Skip to: Site menu | Main content

Metacircular Research Platform

Home Add comment to Wiki View in Wiki Edit Wiki page Printable Version

Welcome to the Metacircular Research Platform (MRP), a new design effort in building performant multipurpose metacircular systems. Metacircularity is a property whereby a system and its run-time are all written in the same programming language. MRP is written in Java, including libraries, compilers and garbage collectors. It uses this metacircular platform to develop runtimes for binary translators and is a basis for operating system research.

Features of MRP include:

  • written in Java - memory safety is a given
  • highly object-oriented design
  • develop programming language runtimes in a modern garbage collected environment (with precise performant garbage collection for free)
  • builds on the popular RVM code base [#1]
  • performance around state-of-the-art, but non-metacircular, runtimes
  • cross platform development, Windows, Linux and OS/X all supported
  • 32 and 64bit Intel support

The purpose of MRP is to provide an alternative to conventional runtimes (such as LLVM and HotSpot) that aren't metacircular and consequently don't practice what they preach in terms of cross-platform portability, or the ease at which they can be adapted as a runtime for other systems.

Explore MRP via the user guide.


Easier to edit code base!

The latest source tree of MRP now includes a substantial refactoring. This refactoring eliminates ArchitectureSpecific! ArchitectureSpecific was a device devised in Jikes RVM 2.9 where at build time classes were generated that selected what architecture the code base was to be compiled for. This mechanisms confuses IDEs and means that only one code base may be edited at a time. This leads to changes in one architecture or word size breaking another. With MRP this headache is gone! This also means that you can explore areas that are better supported on one architecture than another, such as instruction scheduling. Another feature is that the optimizing compiler makes better use of packages, and common operators and instruction formats are shared. Its now intuitive where architectural dependence is being brought into the system.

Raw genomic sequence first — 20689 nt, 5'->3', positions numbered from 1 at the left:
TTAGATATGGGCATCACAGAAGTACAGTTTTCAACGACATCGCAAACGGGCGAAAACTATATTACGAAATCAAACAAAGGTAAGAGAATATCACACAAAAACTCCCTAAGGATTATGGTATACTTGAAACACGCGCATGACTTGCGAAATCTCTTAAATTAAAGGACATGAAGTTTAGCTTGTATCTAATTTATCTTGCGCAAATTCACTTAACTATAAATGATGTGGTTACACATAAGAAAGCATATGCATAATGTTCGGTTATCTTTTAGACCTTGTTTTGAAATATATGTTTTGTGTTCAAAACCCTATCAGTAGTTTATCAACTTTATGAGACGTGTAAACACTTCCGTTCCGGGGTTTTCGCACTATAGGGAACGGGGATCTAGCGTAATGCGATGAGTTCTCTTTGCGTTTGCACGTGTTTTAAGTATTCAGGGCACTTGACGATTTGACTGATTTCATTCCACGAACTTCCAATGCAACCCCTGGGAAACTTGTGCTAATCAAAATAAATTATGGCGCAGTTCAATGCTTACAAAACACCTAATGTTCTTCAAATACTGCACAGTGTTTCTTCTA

MRP is now running with Apache Harmony 5.0M10 (milestone 10) or GNU Classpath 0.98. Other than keeping MRP up-to-date with bug fixes and performance improvements (although sometimes the bug fixes degrades the latter) this allows MRP to run applications such as ECJ or x10c either with Apache Harmony or GNU Classpath. Of course SPECjvm2008 still only works with Harmony.

Recent work on the baseline compiler for faster bytecode implementations and bytecode merging show speed ups from a few percent to 5%. This performance matters as the baseline compiler is the baseline that the adaptive optimization system attempts to improve upon. For example, a 5% faster baseline compiler means that code needs to be hotter (say 5%) before the adaptive optimization system thinks its worth involving the heavy duty optimizing compiler. Early JVMs didn't provide adaptive optimization systems and so relied upon this performance. For more realistic benchmarking this performance is also important, as users notice start up costs whereas they may never appreciate the benefit of GC and compilers optimization algorithms.

Comparing performance with Jikes RVM shows MRP is now consistently faster, combined with the enabled execution of programs like SPECjvm2008 and ecj, numerous bug fixes, and of course execution on Windows, MRP is the metacircular development platform of choice.

1. A list of differences between MRP and Jikes RVM is maintained here.